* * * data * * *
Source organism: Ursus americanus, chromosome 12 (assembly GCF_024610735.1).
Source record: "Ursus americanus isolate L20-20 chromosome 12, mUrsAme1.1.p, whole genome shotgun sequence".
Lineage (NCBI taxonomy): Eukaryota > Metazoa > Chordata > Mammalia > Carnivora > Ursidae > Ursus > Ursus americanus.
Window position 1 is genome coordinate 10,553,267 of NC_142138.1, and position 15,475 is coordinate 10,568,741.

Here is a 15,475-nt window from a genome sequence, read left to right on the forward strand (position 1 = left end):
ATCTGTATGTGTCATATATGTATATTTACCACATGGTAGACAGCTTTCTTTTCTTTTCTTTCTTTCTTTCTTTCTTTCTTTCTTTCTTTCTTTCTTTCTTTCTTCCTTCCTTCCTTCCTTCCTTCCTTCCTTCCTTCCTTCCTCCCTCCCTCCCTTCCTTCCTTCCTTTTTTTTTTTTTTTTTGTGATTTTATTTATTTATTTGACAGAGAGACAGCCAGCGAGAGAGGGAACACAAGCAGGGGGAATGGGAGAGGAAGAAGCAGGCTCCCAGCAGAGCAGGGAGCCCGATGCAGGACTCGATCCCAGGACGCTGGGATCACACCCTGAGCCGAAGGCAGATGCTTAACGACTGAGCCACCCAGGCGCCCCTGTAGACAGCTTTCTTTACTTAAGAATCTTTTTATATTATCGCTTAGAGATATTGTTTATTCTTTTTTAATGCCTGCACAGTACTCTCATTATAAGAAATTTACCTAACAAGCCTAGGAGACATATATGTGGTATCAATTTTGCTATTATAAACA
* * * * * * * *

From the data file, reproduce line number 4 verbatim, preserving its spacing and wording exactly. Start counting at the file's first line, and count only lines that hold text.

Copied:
Window position 1 is genome coordinate 10,553,267 of NC_142138.1, and position 15,475 is coordinate 10,568,741.